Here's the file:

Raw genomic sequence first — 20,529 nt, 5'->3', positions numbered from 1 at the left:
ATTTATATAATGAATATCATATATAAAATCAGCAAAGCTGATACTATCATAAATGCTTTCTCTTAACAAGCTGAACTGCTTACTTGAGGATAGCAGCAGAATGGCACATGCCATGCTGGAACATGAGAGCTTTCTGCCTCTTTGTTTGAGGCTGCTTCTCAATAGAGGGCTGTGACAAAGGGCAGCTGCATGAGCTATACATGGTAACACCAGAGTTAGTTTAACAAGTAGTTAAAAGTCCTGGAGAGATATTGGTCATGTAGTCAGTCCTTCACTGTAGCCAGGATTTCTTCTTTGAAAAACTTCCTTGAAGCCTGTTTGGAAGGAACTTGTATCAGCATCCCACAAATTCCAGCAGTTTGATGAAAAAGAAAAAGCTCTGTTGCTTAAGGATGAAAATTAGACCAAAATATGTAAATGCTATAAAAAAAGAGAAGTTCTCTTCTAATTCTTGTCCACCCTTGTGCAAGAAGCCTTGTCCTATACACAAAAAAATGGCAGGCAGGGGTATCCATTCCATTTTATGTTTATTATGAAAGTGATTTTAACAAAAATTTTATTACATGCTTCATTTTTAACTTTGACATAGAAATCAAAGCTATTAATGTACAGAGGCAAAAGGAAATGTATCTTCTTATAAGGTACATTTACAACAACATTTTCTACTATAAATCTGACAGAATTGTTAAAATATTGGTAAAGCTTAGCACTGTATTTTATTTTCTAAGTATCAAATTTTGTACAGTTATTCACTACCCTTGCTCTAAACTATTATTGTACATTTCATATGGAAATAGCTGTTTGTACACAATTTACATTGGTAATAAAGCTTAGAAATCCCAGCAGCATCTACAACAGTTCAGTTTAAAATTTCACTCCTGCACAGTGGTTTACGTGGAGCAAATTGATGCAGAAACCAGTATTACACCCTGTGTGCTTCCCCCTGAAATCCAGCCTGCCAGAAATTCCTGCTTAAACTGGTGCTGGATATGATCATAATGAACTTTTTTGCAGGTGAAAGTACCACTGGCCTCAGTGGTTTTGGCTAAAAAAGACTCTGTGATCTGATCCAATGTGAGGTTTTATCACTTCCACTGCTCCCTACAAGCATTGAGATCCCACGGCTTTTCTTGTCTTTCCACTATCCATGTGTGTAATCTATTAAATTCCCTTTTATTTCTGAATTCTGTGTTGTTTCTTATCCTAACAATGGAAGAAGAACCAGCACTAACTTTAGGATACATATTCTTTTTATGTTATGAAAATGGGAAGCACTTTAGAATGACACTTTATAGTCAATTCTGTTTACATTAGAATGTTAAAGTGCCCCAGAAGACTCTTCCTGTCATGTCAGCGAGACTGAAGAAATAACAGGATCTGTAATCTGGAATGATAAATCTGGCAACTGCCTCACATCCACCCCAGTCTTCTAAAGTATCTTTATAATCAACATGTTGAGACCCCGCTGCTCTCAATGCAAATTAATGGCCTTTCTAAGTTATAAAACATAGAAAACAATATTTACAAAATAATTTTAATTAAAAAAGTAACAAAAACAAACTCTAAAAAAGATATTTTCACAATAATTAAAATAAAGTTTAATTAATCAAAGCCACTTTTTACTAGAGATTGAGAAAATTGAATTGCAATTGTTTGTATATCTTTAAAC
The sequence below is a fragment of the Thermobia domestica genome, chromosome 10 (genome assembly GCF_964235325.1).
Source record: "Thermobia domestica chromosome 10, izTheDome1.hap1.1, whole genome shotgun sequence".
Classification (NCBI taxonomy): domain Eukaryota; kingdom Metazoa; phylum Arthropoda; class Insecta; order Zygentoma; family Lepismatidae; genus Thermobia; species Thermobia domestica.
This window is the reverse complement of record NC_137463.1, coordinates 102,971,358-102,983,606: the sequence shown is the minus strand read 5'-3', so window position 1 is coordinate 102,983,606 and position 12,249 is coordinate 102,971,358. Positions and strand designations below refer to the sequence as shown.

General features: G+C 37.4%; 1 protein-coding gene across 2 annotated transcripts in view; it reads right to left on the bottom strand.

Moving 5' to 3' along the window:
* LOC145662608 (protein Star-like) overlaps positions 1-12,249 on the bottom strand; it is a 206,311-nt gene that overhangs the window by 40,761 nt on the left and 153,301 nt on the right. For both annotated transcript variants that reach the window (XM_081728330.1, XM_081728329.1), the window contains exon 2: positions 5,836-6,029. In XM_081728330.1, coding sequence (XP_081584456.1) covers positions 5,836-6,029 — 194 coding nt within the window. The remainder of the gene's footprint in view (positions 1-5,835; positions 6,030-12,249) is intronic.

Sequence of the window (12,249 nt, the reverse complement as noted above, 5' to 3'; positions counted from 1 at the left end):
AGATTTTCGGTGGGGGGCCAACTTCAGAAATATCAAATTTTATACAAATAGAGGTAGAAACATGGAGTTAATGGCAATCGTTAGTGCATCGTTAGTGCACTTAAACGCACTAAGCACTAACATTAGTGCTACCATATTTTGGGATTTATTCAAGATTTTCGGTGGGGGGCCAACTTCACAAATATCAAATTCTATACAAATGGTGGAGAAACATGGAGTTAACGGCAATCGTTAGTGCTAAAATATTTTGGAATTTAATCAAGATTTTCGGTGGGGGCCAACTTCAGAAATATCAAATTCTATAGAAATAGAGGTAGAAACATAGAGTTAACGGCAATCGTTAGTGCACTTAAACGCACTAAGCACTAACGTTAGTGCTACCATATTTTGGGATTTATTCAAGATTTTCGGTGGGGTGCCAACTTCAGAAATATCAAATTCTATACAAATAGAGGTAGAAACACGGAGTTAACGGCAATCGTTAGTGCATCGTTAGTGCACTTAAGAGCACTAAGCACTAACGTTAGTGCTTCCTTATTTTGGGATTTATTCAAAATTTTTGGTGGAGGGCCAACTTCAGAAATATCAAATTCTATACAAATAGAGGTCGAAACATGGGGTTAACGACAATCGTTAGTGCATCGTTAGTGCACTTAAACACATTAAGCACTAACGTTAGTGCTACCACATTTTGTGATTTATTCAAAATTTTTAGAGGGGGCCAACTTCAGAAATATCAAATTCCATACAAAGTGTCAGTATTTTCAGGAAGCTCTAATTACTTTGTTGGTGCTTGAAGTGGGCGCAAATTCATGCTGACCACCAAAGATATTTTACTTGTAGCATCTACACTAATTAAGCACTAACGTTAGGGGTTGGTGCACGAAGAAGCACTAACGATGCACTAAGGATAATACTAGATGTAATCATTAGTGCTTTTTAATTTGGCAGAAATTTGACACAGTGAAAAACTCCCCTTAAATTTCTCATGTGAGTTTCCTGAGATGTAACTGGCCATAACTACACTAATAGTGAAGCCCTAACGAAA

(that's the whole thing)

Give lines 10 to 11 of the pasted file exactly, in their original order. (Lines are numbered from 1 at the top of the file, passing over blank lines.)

Sequence of the window (12,249 nt, the reverse complement as noted above, 5' to 3'; positions counted from 1 at the left end):
AGATTTTCGGTGGGGGGCCAACTTCAGAAATATCAAATTTTATACAAATAGAGGTAGAAACATGGAGTTAATGGCAATCGTTAGTGCATCGTTAGTGCACTTAAACGCACTAAGCACTAACATTAGTGCTACCATATTTTGGGATTTATTCAAGATTTTCGGTGGGGGGCCAACTTCACAAATATCAAATTCTATACAAATGGTGGAGAAACATGGAGTTAACGGCAATCGTTAGTGCTAAAATATTTTGGAATTTAATCAAGATTTTCGGTGGGGGCCAACTTCAGAAATATCAAATTCTATAGAAATAGAGGTAGAAACATAGAGTTAACGGCAATCGTTAGTGCACTTAAACGCACTAAGCACTAACGTTAGTGCTACCATATTTTGGGATTTATTCAAGATTTTCGGTGGGGTGCCAACTTCAGAAATATCAAATTCTATACAAATAGAGGTAGAAACACGGAGTTAACGGCAATCGTTAGTGCATCGTTAGTGCACTTAAGAGCACTAAGCACTAACGTTAGTGCTTCCTTATTTTGGGATTTATTCAAAATTTTTGGTGGAGGGCCAACTTCAGAAATATCAAATTCTATACAAATAGAGGTCGAAACATGGGGTTAACGACAATCGTTAGTGCATCGTTAGTGCACTTAAACACATTAAGCACTAACGTTAGTGCTACCACATTTTGTGATTTATTCAAAATTTTTAGAGGGGGCCAACTTCAGAAATATCAAATTCCATACAAAGTGTCAGTATTTTCAGGAAGCTCTAATTACTTTGTTGGTGCTTGAAGTGGGCGCAAATTCATGCTGACCACCAAAGATATTTTACTTGTAGCATCTACACTAATTAAGCACTAACGTTAGGGGTTGGTGCACGAAGAAGCACTAACGATGCACTAAGGATAATACTAGATGTAATCATTAGTGCTTTTTAATTTGGCAGAAATTTGACACAGTGAAAAACTCCCCTTAAATTTCTCATGTGAGTTTCCTGAGATGTAACTGGCCATAACTACACTAATAGTGAAGCCCTAACGAAA